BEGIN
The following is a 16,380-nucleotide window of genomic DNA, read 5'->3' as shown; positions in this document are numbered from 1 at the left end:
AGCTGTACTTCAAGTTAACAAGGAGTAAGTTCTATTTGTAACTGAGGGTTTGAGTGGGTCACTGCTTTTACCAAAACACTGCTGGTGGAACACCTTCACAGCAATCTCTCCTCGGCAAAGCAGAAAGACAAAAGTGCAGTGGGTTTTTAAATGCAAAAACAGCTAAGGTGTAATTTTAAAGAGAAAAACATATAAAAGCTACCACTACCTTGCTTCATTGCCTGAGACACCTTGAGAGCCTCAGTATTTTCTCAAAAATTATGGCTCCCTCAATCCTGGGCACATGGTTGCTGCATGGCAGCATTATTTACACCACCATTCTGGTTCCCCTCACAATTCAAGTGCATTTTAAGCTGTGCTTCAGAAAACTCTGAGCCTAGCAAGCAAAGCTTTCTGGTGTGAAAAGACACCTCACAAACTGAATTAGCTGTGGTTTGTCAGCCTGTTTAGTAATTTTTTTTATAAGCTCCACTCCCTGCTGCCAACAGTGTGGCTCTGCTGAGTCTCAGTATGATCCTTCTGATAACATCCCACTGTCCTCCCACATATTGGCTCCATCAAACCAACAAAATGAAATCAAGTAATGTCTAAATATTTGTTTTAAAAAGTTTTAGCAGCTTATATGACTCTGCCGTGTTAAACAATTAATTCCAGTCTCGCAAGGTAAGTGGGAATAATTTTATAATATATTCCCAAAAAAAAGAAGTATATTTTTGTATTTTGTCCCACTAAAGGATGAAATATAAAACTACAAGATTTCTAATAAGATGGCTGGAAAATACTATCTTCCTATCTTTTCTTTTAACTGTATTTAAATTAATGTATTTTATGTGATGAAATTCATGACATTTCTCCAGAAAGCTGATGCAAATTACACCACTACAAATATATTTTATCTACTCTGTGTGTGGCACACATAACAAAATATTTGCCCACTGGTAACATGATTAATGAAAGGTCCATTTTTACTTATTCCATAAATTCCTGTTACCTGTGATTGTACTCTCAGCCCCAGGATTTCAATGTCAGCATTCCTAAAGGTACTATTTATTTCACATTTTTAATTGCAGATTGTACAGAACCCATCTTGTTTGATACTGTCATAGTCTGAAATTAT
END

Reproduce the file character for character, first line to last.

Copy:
The following is a 16,380-nucleotide window of genomic DNA, read 5'->3' as shown; positions in this document are numbered from 1 at the left end:
AGCTGTACTTCAAGTTAACAAGGAGTAAGTTCTATTTGTAACTGAGGGTTTGAGTGGGTCACTGCTTTTACCAAAACACTGCTGGTGGAACACCTTCACAGCAATCTCTCCTCGGCAAAGCAGAAAGACAAAAGTGCAGTGGGTTTTTAAATGCAAAAACAGCTAAGGTGTAATTTTAAAGAGAAAAACATATAAAAGCTACCACTACCTTGCTTCATTGCCTGAGACACCTTGAGAGCCTCAGTATTTTCTCAAAAATTATGGCTCCCTCAATCCTGGGCACATGGTTGCTGCATGGCAGCATTATTTACACCACCATTCTGGTTCCCCTCACAATTCAAGTGCATTTTAAGCTGTGCTTCAGAAAACTCTGAGCCTAGCAAGCAAAGCTTTCTGGTGTGAAAAGACACCTCACAAACTGAATTAGCTGTGGTTTGTCAGCCTGTTTAGTAATTTTTTTTATAAGCTCCACTCCCTGCTGCCAACAGTGTGGCTCTGCTGAGTCTCAGTATGATCCTTCTGATAACATCCCACTGTCCTCCCACATATTGGCTCCATCAAACCAACAAAATGAAATCAAGTAATGTCTAAATATTTGTTTTAAAAAGTTTTAGCAGCTTATATGACTCTGCCGTGTTAAACAATTAATTCCAGTCTCGCAAGGTAAGTGGGAATAATTTTATAATATATTCCCAAAAAAAAGAAGTATATTTTTGTATTTTGTCCCACTAAAGGATGAAATATAAAACTACAAGATTTCTAATAAGATGGCTGGAAAATACTATCTTCCTATCTTTTCTTTTAACTGTATTTAAATTAATGTATTTTATGTGATGAAATTCATGACATTTCTCCAGAAAGCTGATGCAAATTACACCACTACAAATATATTTTATCTACTCTGTGTGTGGCACACATAACAAAATATTTGCCCACTGGTAACATGATTAATGAAAGGTCCATTTTTACTTATTCCATAAATTCCTGTTACCTGTGATTGTACTCTCAGCCCCAGGATTTCAATGTCAGCATTCCTAAAGGTACTATTTATTTCACATTTTTAATTGCAGATTGTACAGAACCCATCTTGTTTGATACTGTCATAGTCTGAAATTAT